The final application is that when the punter is on a losing run, the "negative recency" factor may apply to him, resulting in his becoming more and more convinced that the next bet will be a winner. The amount bet may then increase, with disastrous results if that elusive winner still does not arrive. Most gamblers will overrate the likelihood of backing winners - we all tend to remember our wins and forget our losses. When we hit a losing streak the expectation that it must end soon may lead us to bet more (and so get out), or to bet more often.

Be very careful of "negative recency" and of "utility"; No, it is not some form of truck! The boffins refer to "utility" as meaning the chance of gaining a big win from a little outlay. This aspect draws people into Lotto, Pools, and in racing, towards trifectas, doubles and even quinellas. The possibility of a big win blinds people into thinking about how likely it is to actually get that win usually very unlikely.

But such thinking has a bearing even on win and place betting. Consider this betting on every favourite shows you a loss of 7-9 cents in every dollar. Not good enough, you say. Well, with the Government and the clubs taking out 15-17 cents, that 15-17 cents is the average loss the average punter should show. As favourites only show a loss of 7-9 cents, they clearly are bet less than they should be. That means that, in relation to the money taken from the pool, favourites are actually good value. Not good enough to show a profit however.

What if you decided to only bet on horses at 10-1, or only at 33 -1 ? The answer is you lose more than the 15-17 cents taken out. On 10-1 horses, your loss is about 23 cents in the dollar. On 33-1 horses, your loss is 44 cents in the dollar.

This means these horses, despite their long prices, should really be even longer to ensure a loss of only 15-17 cents. These horses are shorter than they should be because the longer price attracts people to bet on them. "Utility" strikes again!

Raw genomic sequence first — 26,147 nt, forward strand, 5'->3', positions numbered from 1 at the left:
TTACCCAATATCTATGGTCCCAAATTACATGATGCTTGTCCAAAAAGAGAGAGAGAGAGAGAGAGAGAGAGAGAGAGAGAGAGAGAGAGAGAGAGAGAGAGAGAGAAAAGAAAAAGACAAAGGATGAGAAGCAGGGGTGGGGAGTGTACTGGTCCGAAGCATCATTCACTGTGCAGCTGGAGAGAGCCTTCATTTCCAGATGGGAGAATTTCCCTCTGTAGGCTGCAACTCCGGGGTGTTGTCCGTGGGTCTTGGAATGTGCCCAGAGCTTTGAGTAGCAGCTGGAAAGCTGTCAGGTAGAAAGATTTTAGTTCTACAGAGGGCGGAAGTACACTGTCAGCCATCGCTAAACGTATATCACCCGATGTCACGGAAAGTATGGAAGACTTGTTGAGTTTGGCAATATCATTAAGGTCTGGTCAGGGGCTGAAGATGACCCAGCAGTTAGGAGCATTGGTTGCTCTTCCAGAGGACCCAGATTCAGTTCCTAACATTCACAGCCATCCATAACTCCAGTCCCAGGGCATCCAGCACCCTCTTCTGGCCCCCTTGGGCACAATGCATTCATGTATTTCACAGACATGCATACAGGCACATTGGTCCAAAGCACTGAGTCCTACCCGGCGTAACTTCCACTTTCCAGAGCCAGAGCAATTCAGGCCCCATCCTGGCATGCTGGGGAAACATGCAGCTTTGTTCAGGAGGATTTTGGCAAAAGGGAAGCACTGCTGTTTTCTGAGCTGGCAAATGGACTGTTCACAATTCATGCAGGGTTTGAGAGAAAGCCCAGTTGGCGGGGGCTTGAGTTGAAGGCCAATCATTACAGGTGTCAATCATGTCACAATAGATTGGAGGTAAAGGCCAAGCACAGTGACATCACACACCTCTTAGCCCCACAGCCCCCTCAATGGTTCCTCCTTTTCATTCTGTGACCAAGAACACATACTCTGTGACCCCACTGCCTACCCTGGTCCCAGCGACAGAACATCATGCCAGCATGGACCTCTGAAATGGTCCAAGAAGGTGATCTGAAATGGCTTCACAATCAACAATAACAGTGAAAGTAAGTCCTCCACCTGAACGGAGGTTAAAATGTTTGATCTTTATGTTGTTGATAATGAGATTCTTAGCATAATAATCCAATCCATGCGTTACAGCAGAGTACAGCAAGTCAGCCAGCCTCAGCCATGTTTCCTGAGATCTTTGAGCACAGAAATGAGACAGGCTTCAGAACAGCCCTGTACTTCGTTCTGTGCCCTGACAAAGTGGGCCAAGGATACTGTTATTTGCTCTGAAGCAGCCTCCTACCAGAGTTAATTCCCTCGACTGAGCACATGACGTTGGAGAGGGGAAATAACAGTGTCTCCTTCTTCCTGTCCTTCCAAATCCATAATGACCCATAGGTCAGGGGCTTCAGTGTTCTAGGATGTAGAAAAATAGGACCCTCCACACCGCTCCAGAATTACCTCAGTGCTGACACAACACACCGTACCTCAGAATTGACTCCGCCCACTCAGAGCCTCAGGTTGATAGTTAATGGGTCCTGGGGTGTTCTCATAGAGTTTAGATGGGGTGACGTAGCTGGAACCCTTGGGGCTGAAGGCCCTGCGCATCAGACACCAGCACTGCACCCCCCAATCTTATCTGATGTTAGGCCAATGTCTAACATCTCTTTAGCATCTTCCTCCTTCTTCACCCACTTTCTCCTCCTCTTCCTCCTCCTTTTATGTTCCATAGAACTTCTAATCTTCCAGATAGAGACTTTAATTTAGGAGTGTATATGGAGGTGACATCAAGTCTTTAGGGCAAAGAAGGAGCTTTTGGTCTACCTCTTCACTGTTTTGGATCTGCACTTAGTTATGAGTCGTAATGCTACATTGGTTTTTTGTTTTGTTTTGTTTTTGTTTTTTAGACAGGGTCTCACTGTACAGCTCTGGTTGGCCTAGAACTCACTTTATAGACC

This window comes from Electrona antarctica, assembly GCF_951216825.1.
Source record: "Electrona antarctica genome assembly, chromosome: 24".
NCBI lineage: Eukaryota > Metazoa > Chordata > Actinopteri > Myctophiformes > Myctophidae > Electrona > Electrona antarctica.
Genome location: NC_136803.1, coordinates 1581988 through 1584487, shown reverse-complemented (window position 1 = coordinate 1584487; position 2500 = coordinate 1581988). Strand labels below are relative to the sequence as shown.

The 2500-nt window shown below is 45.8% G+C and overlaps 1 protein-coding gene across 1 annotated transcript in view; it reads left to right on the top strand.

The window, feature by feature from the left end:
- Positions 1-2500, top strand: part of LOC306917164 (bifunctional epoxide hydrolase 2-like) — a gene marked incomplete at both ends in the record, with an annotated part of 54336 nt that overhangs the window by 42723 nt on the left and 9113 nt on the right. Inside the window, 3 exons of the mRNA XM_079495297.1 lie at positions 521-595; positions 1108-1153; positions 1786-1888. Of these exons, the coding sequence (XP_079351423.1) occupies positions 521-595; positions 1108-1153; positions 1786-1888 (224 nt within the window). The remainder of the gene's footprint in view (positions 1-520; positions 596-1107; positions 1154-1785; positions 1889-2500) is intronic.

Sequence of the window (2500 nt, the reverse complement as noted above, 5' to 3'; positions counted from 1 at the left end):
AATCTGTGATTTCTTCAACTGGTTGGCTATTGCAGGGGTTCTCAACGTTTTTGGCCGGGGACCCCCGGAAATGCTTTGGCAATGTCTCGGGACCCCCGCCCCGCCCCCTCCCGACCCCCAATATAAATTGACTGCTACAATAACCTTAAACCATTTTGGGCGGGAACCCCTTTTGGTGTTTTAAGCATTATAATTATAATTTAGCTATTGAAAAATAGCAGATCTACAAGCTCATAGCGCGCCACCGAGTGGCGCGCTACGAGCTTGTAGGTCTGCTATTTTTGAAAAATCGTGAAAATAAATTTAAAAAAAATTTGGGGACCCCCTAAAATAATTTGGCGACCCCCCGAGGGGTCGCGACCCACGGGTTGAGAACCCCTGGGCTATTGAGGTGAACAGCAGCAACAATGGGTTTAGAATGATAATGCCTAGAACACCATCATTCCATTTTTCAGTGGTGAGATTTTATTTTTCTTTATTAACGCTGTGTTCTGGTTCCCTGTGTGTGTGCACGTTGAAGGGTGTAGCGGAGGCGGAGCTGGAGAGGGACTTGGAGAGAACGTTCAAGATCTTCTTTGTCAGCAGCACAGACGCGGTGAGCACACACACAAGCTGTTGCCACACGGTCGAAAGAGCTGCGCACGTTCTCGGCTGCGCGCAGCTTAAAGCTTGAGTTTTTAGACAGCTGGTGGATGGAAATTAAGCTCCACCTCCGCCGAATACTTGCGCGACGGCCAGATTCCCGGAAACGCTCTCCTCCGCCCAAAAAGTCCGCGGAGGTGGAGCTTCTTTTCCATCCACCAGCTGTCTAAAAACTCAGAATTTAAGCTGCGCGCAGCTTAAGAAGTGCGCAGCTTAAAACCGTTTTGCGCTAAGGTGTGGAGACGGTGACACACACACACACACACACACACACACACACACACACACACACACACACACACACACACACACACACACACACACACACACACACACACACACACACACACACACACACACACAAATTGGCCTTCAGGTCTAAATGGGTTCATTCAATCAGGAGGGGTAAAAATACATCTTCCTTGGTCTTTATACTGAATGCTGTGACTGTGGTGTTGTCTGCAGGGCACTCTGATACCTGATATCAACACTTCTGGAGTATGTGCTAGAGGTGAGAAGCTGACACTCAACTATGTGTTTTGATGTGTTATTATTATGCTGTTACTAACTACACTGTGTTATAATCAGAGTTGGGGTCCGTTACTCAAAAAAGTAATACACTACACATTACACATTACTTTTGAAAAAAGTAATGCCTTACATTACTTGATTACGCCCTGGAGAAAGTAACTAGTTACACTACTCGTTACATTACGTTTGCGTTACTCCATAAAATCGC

This has relevance to the average punter. When you are betting on a horse 6-1 or longer, check and double check your reasons for this. Try to make sure it really is a solid contender, and not a horse you are attracted to because of its price alone. Conversely, do not be put off by a short price. This is contrary to the advice many "experts" give, but, as can be seen by the information given above, the shorter priced horses will lose you less. So what, you are saying, who wants to lose less winnings is what its all about! Well at least with the shorter priced horses you are nearer the magical break even point. Again, close analysis may lead you to be very selective about betting on favourites and second favourites. They can sometimes be good value despite the shorter price, and if you add in an occasional longer priced selection that your analysis shows to be a genuine contender, then profits are possible.

This first article has encouraged you to abandon the idea that a winner is due, and to not be "sucked in" by the seemingly good returns from a long-priced horse. If you can discipline yourself to follow the advice, you are already being smarter than the average punter. That's who you have to beat in racing to make a profit not the bookie or the TAB. They just take off a commission for holding the stakes. It is the guy standing next to you in the queue that is your rival. If you are a smarter punter than he (or she) is then you have a chance of winning.

Next month we shall look at other factors affecting punters that you must be wary of if you want to be a smarter punter.

Click here to read Part 2.
Click here to read Part 3.

By Clive  Allcock